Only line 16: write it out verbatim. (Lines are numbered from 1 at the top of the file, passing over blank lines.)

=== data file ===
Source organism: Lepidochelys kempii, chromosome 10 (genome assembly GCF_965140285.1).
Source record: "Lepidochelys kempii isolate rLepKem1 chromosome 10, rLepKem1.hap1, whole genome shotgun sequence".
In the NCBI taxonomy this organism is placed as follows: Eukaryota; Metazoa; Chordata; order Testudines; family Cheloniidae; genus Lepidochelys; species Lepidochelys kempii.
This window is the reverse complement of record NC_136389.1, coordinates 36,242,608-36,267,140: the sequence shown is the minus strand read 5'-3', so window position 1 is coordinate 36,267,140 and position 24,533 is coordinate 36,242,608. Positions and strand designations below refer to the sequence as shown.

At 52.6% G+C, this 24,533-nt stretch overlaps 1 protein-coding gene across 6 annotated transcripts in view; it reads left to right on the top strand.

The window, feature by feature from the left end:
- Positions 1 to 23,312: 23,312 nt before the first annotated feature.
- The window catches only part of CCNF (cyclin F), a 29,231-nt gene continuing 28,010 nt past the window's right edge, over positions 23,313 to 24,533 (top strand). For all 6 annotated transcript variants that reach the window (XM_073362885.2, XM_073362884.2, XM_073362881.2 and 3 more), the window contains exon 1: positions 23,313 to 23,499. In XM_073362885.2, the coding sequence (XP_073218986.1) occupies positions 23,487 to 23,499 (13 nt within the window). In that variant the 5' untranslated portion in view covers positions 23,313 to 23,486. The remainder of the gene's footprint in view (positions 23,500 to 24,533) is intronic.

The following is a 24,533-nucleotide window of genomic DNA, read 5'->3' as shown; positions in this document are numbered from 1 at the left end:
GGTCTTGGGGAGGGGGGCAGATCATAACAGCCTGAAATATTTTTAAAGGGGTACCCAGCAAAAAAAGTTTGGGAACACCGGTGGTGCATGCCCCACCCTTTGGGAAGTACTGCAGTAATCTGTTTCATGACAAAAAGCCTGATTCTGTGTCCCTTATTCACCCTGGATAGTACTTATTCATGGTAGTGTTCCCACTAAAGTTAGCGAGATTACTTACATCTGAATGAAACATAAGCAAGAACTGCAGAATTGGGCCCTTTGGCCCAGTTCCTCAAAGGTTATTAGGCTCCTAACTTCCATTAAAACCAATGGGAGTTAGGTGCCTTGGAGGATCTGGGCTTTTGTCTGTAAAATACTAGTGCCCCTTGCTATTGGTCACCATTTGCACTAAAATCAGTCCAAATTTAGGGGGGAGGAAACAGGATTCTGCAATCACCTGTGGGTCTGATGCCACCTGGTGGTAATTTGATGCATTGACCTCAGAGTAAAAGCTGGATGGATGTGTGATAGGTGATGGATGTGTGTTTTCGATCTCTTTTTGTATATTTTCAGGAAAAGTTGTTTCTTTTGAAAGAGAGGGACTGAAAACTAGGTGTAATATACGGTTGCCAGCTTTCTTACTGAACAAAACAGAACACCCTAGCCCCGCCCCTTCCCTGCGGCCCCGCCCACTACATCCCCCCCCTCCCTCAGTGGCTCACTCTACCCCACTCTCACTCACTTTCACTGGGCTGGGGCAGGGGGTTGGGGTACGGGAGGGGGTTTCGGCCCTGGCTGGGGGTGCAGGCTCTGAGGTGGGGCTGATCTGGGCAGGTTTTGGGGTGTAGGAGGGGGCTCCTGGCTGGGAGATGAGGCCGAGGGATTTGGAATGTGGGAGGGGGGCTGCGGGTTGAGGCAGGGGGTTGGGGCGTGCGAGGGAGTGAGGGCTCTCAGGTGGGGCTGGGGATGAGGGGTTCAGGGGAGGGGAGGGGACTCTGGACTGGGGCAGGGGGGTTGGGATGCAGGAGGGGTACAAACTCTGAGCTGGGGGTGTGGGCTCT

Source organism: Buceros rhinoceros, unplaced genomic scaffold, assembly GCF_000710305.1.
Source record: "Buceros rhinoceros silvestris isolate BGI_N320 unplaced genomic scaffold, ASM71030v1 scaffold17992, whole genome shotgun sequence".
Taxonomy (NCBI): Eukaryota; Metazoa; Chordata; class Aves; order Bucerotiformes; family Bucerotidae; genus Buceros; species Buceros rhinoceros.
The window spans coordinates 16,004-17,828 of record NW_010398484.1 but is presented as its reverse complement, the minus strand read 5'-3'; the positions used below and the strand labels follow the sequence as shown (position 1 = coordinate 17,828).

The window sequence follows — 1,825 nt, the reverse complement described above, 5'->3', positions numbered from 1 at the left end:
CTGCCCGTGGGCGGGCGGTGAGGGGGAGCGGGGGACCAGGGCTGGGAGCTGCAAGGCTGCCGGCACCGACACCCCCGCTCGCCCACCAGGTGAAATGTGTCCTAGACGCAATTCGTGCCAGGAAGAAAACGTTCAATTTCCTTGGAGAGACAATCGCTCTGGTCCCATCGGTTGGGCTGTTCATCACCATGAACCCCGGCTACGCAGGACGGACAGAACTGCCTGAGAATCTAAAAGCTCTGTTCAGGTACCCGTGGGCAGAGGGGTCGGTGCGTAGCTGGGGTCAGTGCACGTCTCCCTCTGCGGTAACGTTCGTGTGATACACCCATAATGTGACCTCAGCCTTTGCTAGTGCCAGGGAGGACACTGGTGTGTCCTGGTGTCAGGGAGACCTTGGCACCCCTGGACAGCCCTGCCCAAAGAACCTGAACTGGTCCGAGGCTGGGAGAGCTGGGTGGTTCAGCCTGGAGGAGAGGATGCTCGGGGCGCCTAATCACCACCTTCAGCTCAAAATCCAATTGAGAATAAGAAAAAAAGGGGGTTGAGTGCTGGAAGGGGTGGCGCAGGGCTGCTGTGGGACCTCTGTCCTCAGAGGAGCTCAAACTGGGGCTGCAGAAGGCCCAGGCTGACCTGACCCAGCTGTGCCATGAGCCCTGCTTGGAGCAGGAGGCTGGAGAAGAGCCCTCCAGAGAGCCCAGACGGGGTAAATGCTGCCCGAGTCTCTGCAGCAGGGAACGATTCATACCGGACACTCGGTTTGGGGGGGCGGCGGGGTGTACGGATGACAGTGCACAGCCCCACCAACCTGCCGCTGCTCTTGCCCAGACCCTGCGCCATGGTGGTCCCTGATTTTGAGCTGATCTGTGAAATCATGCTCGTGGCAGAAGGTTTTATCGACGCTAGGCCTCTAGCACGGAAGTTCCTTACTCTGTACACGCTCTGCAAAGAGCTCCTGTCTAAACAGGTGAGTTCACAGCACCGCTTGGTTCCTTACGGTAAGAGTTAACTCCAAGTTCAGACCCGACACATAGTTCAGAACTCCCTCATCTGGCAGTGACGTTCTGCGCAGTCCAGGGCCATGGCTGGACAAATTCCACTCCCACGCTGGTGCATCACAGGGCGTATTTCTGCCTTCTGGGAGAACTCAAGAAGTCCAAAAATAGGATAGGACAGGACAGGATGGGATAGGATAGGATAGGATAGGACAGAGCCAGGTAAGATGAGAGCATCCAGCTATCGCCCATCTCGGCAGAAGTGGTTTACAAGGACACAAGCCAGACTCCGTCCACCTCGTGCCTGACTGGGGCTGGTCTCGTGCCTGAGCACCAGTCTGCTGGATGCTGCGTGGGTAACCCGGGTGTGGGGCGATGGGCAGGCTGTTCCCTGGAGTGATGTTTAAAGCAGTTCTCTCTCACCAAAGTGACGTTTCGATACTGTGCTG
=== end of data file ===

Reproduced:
CTGCCCGTGGGCGGGCGGTGAGGGGGAGCGGGGGACCAGGGCTGGGAGCTGCAAGGCTGCCGGCACCGACACCCCCGCTCGCCCACCAGGTGAAATGTGTCCTAGACGCAATTCGTGCCAGGAAGAAAACGTTCAATTTCCTTGGAGAGACAATCGCTCTGGTCCCATCGGTTGGGCTGTTCATCACCATGAACCCCGGCTACGCAGGACGGACAGAACTGCCTGAGAATCTAAAAGCTCTGTTCAGGTACCCGTGGGCAGAGGGGTCGGTGCGTAGCTGGGGTCAGTGCACGTCTCCCTCTGCGGTAACGTTCGTGTGATACACCCATAATGTGACCTCAGCCTTTGCTAGTGCCAGGGAGGACACTGGTGTGTCCTGGTGTCAGGGAGACCTTGGCACCCCTGGACAGCCCTGCCCAAAGAACCTGAACTGGTCCGAGGCTGGGAGAGCTGGGTGGTTCAGCCTGGAGGAGAGGATGCTCGGGGCGCCTAATCACCACCTTCAGCTCAAAATCCAATTGAGAATAAGAAAAAAAGGGGGTTGAGTGCTGGAAGGGGTGGCGCAGGGCTGCTGTGGGACCTCTGTCCTCAGAGGAGCTCAAACTGGGGCTGCAGAAGGCCCAGGCTGACCTGACCCAGCTGTGCCATGAGCCCTGCTTGGAGCAGGAGGCTGGAGAAGAGCCCTCCAGAGAGCCCAGACGGGGTAAATGCTGCCCGAGTCTCTGCAGCAGGGAACGATTCATACCGGACACTCGGTTTGGGGGGGCGGCGGGGTGTACGGATGACAGTGCACAGCCCCACCAACCTGCCGCTGCTCTTGCCCAGACCCTGCGCCATGGTGGTCCCTGATTTTGAGCTGATCTGTGAAATCATGCTCGTGGCAGAAGGTTTTATCGACGCTAGGCCTCTAGCACGGAAGTTCCTTACTCTGTACACGCTCTGCAAAGAGCTCCTGTCTAAACAGGTGAGTTCACAGCACCGCTTGGTTCCTTACGGTAAGAGTTAACTCCAAGTTCAGACCCGACACATAGTTCAGAACTCCCTCATCTGGCAGTGACGTTCTGCGCAGTCCAGGGCCATGGCTGGACAAATTCCACTCCCACGCTGGTGCATCACAGGGCGTATTTCTGCCTTCTGGGAGAACTCAAGAAGTCCAAAAATAGGATAGGACAGGACAGGATGGGATAGGATAGGATAGGATAGGACAGAGCCAGGTAAGATGAGAGCATCCAGCTATCGCCCATCTCGGCAGAAGTGGTTTACAAGGACACAAGCCAGACTCCGTCCACCTCGTGCCTGACTGGGGCTGGTCTCGTGCCTGAGCACCAGTCTGCTGGATGCTGCGTGGGTAACCCGGGTGTGGGGCGATGGGCAGGCTGTTCCCTGGAGTGATGTTTAAAGCAGTTCTCTCTCACCAAAGTGACGTTTCGATACTGTGCTG